By Janelle Eklund
Rescue operations for securing our raft from the grip of the root wad and river changed in an instant. The river flipped the whole raft upside down, carried it around the tree limbs and on down the river. The crew from one of the other rafts acted instantly, jumped in their raft, and gave chase for ours. Diane and I decided it was time to leave the safety of the root wad and get to shore to follow suit with the crew of the cataraft. We walked to the end of the tree to cross the shallow channel to shore. The bottom of the river was hidden in the heavy glacial silt. Knee boots worked well for 6'2" Paul when he crossed but would it work on a 5'1" frame? There was no choice so I proceeded and was delighted upon reaching shore without getting wet. There were six of us now on the cataraft.
The river took mercy on us and slightly lodged our overturned raft in shallow water about a quarter mile down river. The raft that was in hot pursuit got there in good time. One person jumped out of the raft, sacrificing his feet to wetness, grabbed the overturned raft, and strained to keep the river from lifting it off the bottom of the shallows and carrying it further downriver. In a very short amount of time we were all there to secure the raft, attach a flip line and turn the raft right side up. It took five of us to flip it over with all the gear still under the gear net. Rower, Diane, was in tears about her tactical error. We consoled her and told her we were just glad we were all OK.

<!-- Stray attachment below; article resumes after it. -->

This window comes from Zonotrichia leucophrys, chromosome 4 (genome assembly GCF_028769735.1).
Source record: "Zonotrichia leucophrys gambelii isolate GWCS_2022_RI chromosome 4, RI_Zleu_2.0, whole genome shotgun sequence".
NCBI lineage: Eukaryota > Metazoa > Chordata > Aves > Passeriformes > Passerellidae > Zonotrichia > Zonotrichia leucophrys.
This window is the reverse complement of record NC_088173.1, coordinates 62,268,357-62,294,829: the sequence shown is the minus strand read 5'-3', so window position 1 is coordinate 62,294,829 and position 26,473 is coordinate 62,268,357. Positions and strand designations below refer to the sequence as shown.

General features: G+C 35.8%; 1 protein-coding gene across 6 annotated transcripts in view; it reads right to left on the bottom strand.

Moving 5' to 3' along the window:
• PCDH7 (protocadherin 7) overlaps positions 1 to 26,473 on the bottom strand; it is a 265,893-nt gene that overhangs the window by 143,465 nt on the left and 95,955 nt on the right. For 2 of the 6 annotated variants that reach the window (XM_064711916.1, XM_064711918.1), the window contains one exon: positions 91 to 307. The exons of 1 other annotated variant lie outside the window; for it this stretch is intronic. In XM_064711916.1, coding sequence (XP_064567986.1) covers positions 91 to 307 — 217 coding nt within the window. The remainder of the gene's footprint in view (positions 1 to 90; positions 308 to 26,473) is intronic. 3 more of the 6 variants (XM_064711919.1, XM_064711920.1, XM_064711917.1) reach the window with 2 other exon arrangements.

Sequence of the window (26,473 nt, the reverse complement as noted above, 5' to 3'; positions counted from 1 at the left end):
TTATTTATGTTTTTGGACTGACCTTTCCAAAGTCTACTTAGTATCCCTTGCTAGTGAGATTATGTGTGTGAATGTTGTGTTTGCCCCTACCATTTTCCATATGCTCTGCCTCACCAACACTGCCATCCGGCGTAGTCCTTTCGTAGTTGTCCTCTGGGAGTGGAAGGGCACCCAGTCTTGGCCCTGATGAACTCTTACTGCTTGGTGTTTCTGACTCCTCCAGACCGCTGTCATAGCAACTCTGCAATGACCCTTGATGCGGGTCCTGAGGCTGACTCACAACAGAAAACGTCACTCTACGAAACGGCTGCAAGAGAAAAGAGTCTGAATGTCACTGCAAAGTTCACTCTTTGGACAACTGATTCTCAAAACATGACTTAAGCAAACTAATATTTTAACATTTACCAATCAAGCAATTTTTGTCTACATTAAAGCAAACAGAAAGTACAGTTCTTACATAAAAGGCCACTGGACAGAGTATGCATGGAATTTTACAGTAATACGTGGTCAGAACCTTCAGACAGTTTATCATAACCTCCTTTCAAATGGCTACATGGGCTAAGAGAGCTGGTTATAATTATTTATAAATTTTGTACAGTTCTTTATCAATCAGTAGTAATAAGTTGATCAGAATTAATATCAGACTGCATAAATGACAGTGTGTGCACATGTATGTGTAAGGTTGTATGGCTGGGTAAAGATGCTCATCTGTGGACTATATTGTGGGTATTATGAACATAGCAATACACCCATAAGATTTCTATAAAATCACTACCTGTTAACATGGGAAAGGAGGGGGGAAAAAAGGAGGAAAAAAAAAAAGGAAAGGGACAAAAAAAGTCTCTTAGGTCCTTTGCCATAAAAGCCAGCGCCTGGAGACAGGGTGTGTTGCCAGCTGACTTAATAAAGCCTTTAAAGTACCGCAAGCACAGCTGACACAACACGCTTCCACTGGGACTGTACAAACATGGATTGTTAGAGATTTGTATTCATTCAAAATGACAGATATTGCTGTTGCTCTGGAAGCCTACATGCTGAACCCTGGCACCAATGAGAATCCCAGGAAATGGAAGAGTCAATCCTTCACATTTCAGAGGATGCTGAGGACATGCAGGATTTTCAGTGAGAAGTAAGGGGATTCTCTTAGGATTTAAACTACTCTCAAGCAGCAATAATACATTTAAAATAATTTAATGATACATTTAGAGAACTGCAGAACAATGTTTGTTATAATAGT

The next step was to stop and camp for the night and dry out all the gear that got wet from lightly closed dry bags. I had become too lax in closing my bag all the way. For one thing it was a little too full and another - I thought nothing like this would ever happen! So much for thinking. Lesson learned.
We found a gravel plain a few miles downstream. To get to it we had to line the rafts around a little island and across a shallow bar. Our raft was first and Diane and I unloaded while the other rafts were lined around. I wrung all my clothes and sleeping bag and draped them over accommodating bushes letting the sun be the dryer. Book and first aid kit were also laid out. The rest of the day was spent turning everything on the dryer. The wind cooperated with the sun so it was not too unlike a real dryer. By the end of the day things were mostly dry. A lot of stuff in our cooler was water logged and ruined. The dry bag with breakfast food, TP and paper towels also succumbed to water. We meticulously unrolled the paper towels and laid them out on the gravel to dry, weighted down with rocks. The TP was a lost cause - a big disaster! Dried paper towels would become TP. That night I wore my long johns and socks in my damp sleeping bag and was snug as a bug in a rug.
Before retiring we took a short walk up the drainage behind camp, greeted the plants and drank in the beauty of high mountain peaks - hopefully planting the mind with sweet dreams.
To be continued
From my light to yours-
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Who We Are
WISEfriends are several writers connected with Wrangell Institute for Science and Environment, a nonprofit organization located in Alaska's Copper River Valley. Most of these articles originally appeared in our local newspaper, the Copper River Record.
Wrangell Institute for Science & Environment
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